Cannabis is the most widely used illicit drug in the United States and maybe even the world. Cannabis first became illegal for a variety of different reasons. It was also classified as a Schedule I drug, meaning that it had a high potential for abuse and no medical benefit. Heroin, methamphetamine, LSD, and cocaine are also Schedule I drugs. However, marijuana has less adverse reactions compared to other drugs and has been shown to have many medical benefits. Although marijuana has been illegal for over 70 years in the USA, there is a growing movement to provide cannabis for legitimate medical use and to decriminalize the recreational use of cannabis across the country.

Many people have received long prison sentences for nonviolent crimes related to cannabis production, transportation, and sale. However, the federal government recently announced that they’re focusing less on long term sentences for non-violent cannabis offences AND they’re not going to challenge new state laws in Colorado and Washington which legitimize the sale and possession of cannabis.

These new laws are seen by many as a new beginning and an end to the era of marijuana prohibition. For many, however, there is no true indication or solid prediction on how the new laws and sales of cannabis will affect the state. While there are many who are in favor of decriminalizing and stopping harsh sentences for crimes involving cannabis, no one can predict how it will go in Colorado. Colorado will serve as either a model or a precaution to other states that might want to legalize the sale and possession of cannabis.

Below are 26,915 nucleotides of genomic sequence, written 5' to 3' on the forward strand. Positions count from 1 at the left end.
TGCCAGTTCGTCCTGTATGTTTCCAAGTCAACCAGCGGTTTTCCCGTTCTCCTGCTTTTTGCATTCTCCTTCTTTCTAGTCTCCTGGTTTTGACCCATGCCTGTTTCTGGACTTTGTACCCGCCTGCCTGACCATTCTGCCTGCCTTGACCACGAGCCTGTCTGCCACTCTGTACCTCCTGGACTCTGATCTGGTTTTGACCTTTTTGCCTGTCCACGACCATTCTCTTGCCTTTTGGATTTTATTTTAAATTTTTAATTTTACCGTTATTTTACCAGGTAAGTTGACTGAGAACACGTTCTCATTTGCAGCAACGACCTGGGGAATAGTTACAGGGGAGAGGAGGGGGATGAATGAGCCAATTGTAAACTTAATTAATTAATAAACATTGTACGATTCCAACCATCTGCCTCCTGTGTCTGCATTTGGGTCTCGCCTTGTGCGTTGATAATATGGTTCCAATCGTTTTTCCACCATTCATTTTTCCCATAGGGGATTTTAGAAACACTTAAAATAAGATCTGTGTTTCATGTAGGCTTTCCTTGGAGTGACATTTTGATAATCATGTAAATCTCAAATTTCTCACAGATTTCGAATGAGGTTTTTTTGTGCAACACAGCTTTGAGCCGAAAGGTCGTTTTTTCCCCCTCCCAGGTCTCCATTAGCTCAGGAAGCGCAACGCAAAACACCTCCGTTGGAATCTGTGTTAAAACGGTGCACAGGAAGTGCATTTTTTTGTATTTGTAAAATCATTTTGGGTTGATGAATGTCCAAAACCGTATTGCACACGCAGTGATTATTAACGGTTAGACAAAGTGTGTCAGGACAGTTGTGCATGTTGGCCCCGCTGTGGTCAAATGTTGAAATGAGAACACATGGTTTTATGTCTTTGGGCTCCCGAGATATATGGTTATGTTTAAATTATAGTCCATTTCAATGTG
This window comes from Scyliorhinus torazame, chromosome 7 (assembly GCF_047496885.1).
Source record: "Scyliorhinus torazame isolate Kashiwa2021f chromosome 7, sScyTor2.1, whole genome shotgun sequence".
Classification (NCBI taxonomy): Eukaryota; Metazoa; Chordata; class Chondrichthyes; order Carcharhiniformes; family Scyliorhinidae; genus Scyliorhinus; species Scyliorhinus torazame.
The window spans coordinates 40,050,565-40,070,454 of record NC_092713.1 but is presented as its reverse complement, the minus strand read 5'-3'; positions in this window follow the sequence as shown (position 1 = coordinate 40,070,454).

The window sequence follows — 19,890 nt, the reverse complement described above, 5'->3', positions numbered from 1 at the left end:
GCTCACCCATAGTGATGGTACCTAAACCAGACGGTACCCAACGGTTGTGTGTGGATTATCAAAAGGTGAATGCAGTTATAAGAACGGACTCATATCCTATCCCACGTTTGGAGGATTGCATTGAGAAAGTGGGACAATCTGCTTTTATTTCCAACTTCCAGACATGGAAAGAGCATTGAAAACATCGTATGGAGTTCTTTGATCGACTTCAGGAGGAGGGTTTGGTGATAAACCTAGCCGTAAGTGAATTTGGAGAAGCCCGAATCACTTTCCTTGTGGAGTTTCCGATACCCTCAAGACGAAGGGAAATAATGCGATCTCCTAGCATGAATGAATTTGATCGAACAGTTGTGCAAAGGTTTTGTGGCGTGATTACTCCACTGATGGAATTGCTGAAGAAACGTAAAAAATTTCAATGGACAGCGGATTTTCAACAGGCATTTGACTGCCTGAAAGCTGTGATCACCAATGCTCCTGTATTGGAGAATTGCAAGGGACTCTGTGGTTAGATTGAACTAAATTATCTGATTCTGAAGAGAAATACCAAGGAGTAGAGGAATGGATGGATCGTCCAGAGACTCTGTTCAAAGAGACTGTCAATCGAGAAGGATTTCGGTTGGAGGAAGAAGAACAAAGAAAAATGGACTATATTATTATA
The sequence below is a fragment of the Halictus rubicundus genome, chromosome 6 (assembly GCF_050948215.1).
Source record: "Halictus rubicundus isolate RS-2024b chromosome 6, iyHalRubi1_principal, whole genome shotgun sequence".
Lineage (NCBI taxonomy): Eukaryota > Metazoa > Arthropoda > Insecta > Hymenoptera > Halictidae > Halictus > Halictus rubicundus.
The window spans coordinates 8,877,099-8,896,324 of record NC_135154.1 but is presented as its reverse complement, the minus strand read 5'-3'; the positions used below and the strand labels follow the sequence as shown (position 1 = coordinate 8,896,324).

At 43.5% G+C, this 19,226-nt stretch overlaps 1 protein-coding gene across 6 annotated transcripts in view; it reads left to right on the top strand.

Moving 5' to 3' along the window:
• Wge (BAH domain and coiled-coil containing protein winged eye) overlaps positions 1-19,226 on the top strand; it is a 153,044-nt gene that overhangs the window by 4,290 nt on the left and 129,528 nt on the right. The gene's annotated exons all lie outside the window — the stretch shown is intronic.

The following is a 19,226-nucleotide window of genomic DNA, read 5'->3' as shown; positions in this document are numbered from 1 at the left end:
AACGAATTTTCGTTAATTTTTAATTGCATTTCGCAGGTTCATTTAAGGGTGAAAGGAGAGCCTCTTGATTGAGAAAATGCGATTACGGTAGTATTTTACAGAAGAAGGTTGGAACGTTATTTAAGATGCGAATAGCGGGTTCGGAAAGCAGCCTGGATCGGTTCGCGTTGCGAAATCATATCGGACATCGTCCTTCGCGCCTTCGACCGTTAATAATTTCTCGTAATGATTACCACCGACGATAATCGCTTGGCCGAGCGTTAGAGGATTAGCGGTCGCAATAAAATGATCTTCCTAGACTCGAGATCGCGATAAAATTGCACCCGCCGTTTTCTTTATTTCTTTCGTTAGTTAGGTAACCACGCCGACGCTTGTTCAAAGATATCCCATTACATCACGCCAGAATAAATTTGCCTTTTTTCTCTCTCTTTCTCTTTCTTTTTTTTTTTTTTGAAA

For many years, a number of groups have advocated the end of harsh prison sentences for the possession and sale of marijuana. These same groups have now championed retail marijuana and they want the drug to be sold under government regulation and supervision. The Colorado law was put to a referendum and was passed by the majority in 2013. The sale of “retail” cannabis from state approved dispensaries began on January 1st 2014. This article  describes reactions to the new marijuana policy. Tom Angell, Chairman of the drug reform group Marijuana Majority, described how the law will allow people to see the benefits of legalizing cannabis. Angell also spoke about bringing cannabis out of the black market to allow it to be taxed, regulated, and kept away from the violent criminal enterprises that usually controls the produce and trade. Not everyone is in favor of the new measure passed by voters, however. Although the law is relatively new and the results are not fully explored, many skeptics are already denouncing the new policy. Denver Mayor Michael Hancock was originally opposed to the legalization of marijuana in Colorado. The state governor also voiced his opposition to Amendment 64, the measure on the ballot which legalized cannabis. Colorado Governor Hickenlooper was quoted in the article saying, “Colorado is known for many great things — marijuana should not be one of them.”